Who Are Homeless Youth?

There is no current data to determine the overall numbers of unaccompanied homeless youth in the United States, but it is estimated that there are between 1.3 to 1.7 million youth who experience one night of homelessness a year with 550,000 of the youth being homeless for a week or longer. Of that number, a staggering 300,000+ are living in California. Based on the latest report to Congress, nearly 30% of all homeless youth in the United States are living in California without a safe place to call home1. In addition, two-thirds of our states counties lack even basic services for homeless youth such as shelters, much less proven long term programs that would address homelessness for youth2.

The definition of homeless youth can vary. CCY supports an inclusive approach to this issue, and considers “homeless youth” or “unaccompanied homeless youth” (often used interchangeably) as youth who are 12–25 years of age, living on their own, without a parent or guardian, and lacking a stable or permanent address.

Runaway and homeless youth flee conflict, abuse, neglect, or, increasingly, poverty in their homes. They are living on the streets, in cars or vacant buildings. Sometimes they are “couch surfing” or living in other unstable circumstances3. They have become disconnected from educational systems and the workforce and do not have the skills and financial resources to live on their own. Research reveals several key observations about homeless youth. First, abuse, neglect, and family conflict are often identified as precursors to youth homelessness. A high percentage of all homeless youth have experienced physical abuse and sexual abuse. Youth often identify severe family conflict as the primary reason for their homelessness. Some youth may be rejected and abandoned by their parents due to pregnancy, sexual orientation, or gender identity. While some youth chose to run away from their homes, many others are forced to leave as they are rejected and abandoned by their parents. These youth are often referred to as “throwaway youth” as they have been thrown out and left to fend for themselves on the streets.

The factors impacting youth homelessness are complex and differ from those impacting other homeless populations. Youth homelessness is unique because young people :

  • Are physically, emotionally, psychologically, and socially still developing — they are adults-in-progress with unique strengths and assets.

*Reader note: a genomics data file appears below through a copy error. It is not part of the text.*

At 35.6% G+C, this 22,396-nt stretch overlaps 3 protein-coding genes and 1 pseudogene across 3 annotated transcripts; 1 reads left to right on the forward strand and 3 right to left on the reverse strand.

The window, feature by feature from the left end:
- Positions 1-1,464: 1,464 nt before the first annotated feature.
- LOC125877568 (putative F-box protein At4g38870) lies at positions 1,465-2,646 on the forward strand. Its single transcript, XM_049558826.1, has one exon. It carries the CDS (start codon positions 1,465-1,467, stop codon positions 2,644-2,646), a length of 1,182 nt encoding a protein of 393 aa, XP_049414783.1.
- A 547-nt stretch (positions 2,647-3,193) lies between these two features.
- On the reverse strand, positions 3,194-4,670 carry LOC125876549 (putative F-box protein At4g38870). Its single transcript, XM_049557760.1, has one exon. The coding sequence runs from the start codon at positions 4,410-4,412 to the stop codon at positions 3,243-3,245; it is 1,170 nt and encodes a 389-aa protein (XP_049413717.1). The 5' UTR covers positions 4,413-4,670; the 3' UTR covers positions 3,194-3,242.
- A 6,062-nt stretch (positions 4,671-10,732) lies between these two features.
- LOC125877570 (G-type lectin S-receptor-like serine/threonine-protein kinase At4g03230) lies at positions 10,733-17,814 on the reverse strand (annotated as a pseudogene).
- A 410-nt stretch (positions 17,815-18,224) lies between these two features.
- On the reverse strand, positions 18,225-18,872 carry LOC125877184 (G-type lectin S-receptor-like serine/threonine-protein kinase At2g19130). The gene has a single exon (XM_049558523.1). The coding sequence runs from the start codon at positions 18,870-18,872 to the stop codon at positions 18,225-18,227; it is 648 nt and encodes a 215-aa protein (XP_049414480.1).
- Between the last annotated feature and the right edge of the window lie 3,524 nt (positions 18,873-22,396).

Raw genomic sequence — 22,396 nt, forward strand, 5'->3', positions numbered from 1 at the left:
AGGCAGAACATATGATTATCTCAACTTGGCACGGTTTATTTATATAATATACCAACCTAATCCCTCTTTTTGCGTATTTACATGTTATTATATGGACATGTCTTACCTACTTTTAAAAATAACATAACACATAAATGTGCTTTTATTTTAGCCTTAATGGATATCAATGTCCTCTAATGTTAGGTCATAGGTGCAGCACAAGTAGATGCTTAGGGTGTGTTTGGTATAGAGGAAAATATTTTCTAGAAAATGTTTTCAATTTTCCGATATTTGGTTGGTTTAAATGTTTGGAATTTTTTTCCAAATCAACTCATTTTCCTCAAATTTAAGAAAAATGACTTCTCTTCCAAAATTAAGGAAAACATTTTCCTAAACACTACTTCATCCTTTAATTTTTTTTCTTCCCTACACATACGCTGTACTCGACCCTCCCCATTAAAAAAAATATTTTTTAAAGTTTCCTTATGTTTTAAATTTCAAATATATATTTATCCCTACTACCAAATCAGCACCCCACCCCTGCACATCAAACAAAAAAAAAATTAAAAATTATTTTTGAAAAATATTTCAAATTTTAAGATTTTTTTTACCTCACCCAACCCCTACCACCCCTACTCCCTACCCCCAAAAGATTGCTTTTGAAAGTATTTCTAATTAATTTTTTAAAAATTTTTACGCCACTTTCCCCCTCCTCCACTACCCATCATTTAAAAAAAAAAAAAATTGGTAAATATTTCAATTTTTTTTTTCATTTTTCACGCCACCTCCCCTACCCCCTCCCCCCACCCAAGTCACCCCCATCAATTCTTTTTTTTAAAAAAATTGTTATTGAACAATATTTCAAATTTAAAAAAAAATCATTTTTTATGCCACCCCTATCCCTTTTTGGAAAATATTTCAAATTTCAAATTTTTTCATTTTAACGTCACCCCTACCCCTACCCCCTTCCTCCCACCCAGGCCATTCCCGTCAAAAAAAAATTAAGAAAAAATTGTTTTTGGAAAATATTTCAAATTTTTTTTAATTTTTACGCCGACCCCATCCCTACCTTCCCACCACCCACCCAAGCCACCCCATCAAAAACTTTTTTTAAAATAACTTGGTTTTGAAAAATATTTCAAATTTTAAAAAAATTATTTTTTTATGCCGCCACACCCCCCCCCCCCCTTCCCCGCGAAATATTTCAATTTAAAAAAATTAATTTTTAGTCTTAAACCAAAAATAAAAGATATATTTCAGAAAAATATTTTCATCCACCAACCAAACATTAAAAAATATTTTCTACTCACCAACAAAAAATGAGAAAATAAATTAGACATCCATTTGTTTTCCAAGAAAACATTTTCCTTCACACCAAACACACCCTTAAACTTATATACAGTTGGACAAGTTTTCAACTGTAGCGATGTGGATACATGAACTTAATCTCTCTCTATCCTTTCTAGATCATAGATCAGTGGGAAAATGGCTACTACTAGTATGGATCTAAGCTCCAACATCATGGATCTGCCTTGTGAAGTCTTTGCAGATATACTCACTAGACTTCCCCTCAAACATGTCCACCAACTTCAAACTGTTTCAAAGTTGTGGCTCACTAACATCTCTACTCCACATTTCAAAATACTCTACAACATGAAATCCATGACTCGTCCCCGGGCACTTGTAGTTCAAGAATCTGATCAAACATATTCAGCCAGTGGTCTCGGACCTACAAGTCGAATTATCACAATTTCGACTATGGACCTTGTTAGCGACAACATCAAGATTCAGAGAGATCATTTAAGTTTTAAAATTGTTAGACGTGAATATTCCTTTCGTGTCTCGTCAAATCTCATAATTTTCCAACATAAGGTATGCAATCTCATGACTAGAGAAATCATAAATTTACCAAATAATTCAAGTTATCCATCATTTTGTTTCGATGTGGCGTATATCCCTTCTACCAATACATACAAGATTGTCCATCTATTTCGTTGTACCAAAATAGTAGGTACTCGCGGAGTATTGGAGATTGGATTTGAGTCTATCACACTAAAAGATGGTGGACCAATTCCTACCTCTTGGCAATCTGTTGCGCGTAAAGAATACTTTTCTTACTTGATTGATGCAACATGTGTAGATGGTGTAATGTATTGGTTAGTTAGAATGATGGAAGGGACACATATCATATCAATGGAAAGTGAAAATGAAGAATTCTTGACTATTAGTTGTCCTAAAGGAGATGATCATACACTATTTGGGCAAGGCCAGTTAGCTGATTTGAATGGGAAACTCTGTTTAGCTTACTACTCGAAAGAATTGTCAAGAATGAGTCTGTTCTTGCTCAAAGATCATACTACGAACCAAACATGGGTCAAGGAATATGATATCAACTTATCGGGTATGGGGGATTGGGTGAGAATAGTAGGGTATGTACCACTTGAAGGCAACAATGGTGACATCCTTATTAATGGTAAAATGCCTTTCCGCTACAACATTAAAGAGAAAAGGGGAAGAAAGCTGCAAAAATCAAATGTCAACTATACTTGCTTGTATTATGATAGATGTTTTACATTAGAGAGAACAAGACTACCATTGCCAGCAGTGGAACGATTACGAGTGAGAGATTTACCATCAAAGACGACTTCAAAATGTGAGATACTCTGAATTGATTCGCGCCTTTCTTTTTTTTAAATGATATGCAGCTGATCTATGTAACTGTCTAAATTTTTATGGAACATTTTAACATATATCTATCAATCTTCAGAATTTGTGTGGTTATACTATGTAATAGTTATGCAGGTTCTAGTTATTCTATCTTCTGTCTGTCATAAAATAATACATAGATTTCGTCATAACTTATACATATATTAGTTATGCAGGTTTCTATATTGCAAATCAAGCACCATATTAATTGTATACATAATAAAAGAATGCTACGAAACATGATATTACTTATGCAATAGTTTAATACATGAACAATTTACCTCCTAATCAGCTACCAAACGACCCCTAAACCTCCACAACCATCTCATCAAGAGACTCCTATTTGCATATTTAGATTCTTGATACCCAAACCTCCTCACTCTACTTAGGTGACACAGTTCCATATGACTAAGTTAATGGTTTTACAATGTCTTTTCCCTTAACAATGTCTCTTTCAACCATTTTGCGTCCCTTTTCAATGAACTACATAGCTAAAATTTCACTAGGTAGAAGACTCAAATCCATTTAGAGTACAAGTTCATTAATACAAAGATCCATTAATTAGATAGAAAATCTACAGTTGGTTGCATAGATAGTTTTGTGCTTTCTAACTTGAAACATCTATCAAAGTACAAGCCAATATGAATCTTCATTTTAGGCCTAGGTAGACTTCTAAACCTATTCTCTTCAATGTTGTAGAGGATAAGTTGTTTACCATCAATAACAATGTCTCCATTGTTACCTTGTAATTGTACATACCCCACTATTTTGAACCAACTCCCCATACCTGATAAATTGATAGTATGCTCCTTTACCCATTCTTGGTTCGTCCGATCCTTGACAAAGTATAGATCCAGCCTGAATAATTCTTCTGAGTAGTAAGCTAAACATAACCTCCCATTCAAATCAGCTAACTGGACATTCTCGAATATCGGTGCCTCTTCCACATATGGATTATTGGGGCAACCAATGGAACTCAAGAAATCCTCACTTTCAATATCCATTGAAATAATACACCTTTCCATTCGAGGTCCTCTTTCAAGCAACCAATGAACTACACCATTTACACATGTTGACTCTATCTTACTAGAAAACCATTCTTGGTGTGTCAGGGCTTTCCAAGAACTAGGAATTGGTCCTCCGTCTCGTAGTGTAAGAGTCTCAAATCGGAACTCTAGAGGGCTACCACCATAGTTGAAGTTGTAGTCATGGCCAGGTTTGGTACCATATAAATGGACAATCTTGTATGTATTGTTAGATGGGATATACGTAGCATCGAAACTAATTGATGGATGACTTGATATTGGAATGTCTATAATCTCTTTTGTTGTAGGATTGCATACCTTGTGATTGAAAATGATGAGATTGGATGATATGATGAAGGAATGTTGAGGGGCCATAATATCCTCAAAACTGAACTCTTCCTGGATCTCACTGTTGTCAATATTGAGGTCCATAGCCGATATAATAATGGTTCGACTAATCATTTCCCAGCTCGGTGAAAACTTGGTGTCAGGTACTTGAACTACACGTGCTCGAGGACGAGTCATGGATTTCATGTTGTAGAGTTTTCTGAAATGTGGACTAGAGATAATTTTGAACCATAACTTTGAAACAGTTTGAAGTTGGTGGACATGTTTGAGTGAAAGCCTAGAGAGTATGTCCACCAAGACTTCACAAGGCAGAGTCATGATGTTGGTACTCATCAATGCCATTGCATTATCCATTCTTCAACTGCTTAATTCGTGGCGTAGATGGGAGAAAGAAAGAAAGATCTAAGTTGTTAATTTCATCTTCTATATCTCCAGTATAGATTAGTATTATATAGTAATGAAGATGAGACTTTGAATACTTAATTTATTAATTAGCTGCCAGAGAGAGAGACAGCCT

• Enter into homelessness with little or no work experience.
  • Are often forced into leaving their education prior to completion (i.e., junior high and high school) as a result of their homelessness.
  • Experience high levels of criminal victimization, including sexual exploitation and labor trafficking.
  • Often enter into homelessness without life skills, such as cooking, money management, housekeeping, and job searching.

To move forward and scale up a youth-appropriate service delivery system, we must strategically invest resources so young people have access to the support they need to grow and develop as adolescents and transition to adulthood. There is a network of programs for these youth, but they are currently insufficient for the level of need. With a fully resourced service delivery system, we would have the ability to provide the readily accessible care, safety, and services necessary for youth in crisis, and truly prevent and end youth homelessness in America.

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1 US Department of Housing and Urban Development, Office of Community Housing and Development. (2015). The 2014 Annual Homeless Assessment Report (AHAR) to Congress by Henry, Meghan et al.
2 Hyatt, Shahera, et al. (2014). Programs Serving California’s Homeless Youth: Results of a Point-In-Time Survey. (2011)
3 What Works To End Youth Homelessness 2015 – J.D. Bardine, National Network for Youth www.nn4youth.org/wp-content/uploads/2015-What-Works-to-End-Youth-Homlessness.pdf